Cheers, honking, cowbell and drum sounds and even confetti filled the air in downtown Philadelphia on Saturday as supporters of President-elect Joe Biden poured into the streets with signs reading: "The People Have Spoken," "Thank Youse" and "Philly Says: Donald Trump, You're Fired."
A reliable Democratic stronghold, Philadelphia had gripped the attention of the nation as Pennsylvania became the state that tipped the presidential election in Biden's favor on the fifth day of ballot counting.
"I feel like it's been four years that we've been waiting. ... I think people have a feeling that their voices are finally being heard after all this time," said Shayne Rasay, standing on the sidelines of a procession down Broad Street.
People pumped fists in the air and erupted in sporadic cheer. Someone dressed as a unicorn doled out loud affirmations. A tour bus driver leaned on the horn in the background. Flag-waving passengers popped out of sunroofs in passing cars.
"I have really high hopes that Joe Biden, Kamala Harris and their administration can bring the country together," Rasay said. "That's a tall order for any incoming president, but I feel that with their leadership we can unite ... and move on."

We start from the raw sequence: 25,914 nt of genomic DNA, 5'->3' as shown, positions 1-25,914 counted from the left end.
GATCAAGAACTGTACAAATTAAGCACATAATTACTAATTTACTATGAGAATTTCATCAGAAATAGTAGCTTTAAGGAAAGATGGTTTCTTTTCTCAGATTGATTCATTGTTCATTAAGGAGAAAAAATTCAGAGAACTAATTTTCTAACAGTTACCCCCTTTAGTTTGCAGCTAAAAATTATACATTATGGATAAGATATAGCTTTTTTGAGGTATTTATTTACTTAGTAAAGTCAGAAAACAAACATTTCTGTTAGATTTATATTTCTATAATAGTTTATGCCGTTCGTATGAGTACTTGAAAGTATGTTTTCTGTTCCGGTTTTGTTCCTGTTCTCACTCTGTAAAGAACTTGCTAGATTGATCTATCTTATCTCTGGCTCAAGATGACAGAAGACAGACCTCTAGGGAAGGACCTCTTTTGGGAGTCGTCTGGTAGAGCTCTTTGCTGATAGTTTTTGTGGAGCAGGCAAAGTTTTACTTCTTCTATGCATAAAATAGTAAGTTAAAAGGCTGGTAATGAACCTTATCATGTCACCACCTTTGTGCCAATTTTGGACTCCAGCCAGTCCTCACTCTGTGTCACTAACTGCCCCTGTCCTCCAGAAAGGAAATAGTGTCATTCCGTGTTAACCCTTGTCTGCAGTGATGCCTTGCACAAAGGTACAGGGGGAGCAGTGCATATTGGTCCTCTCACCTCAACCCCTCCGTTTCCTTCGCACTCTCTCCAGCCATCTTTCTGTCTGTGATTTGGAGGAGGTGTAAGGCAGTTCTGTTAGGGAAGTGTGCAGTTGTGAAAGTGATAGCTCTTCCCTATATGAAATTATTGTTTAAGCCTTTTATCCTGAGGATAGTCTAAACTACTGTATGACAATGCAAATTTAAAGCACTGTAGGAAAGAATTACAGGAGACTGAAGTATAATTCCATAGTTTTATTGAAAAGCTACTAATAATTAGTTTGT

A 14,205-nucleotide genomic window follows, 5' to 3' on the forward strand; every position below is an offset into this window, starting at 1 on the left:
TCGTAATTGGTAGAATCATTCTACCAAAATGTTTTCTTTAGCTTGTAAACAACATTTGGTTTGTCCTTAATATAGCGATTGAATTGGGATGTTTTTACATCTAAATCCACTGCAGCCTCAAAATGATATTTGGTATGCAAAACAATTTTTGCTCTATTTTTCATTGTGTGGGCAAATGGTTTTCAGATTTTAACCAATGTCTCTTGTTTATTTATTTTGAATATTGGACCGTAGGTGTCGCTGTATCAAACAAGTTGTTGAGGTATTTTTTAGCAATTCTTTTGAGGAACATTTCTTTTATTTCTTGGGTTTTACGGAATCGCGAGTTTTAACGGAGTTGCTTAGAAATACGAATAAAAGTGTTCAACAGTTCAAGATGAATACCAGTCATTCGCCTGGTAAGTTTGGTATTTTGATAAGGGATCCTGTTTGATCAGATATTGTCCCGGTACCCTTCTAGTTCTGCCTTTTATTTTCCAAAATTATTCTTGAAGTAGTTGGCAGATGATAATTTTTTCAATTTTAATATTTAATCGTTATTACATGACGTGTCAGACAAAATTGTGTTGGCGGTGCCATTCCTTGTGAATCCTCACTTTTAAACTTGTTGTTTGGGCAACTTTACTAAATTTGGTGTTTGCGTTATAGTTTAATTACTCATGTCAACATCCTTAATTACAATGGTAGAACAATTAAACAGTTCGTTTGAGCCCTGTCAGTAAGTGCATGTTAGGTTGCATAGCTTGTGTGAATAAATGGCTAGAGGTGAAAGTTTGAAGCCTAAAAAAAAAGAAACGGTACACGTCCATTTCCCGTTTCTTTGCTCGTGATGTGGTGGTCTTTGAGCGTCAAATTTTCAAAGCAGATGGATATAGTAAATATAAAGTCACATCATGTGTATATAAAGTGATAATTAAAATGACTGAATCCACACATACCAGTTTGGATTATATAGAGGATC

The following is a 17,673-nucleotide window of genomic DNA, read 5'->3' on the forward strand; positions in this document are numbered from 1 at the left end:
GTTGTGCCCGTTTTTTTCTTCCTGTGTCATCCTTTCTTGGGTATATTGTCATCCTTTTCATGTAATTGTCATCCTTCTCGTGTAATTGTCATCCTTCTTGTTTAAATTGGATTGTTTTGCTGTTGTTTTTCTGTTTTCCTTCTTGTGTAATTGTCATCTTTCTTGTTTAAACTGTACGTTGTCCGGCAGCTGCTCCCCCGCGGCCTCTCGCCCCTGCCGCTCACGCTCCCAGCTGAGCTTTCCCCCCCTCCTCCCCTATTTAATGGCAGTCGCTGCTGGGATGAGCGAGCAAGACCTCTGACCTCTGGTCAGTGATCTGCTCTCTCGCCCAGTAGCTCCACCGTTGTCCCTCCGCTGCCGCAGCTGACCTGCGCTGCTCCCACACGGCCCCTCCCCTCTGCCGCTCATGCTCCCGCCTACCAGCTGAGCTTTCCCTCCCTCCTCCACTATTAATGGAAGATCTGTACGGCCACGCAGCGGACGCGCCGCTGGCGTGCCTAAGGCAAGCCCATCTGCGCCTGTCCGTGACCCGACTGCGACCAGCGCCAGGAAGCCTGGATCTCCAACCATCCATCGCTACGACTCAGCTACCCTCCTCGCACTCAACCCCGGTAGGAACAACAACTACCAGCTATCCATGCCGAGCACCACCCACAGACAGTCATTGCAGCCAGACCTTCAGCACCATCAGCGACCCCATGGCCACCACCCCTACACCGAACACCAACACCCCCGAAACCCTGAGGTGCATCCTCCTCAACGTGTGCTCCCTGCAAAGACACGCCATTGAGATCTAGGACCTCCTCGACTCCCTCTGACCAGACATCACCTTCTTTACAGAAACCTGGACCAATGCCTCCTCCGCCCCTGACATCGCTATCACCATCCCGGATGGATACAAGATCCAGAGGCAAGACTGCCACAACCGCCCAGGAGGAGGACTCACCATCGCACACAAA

For days, pro- and anti-Trump demonstrators gathered in front of Philadelphia's massive ballot-counting venue at the city's convention center. On Saturday, President Trump's supporters continued to wave flags and stand in solidarity with the president, saying they have not accepted the call that Biden won the election.
"They told us Biden was going to win in a landslide. They're just trying to demoralize us," said Andi, who held a sign in support of Trump. She asked to use only her first name for fear of retaliation from her colleagues and bosses.
"I'm here because I support transparency," she said. "I'm watching for the recount. I'm watching this going through the court. ... This has to be a legal and civil process, and I'm confident America can do it."
Across the street — and across several lines of barriers separating them — a raucous celebratory rally ballooned by the hour.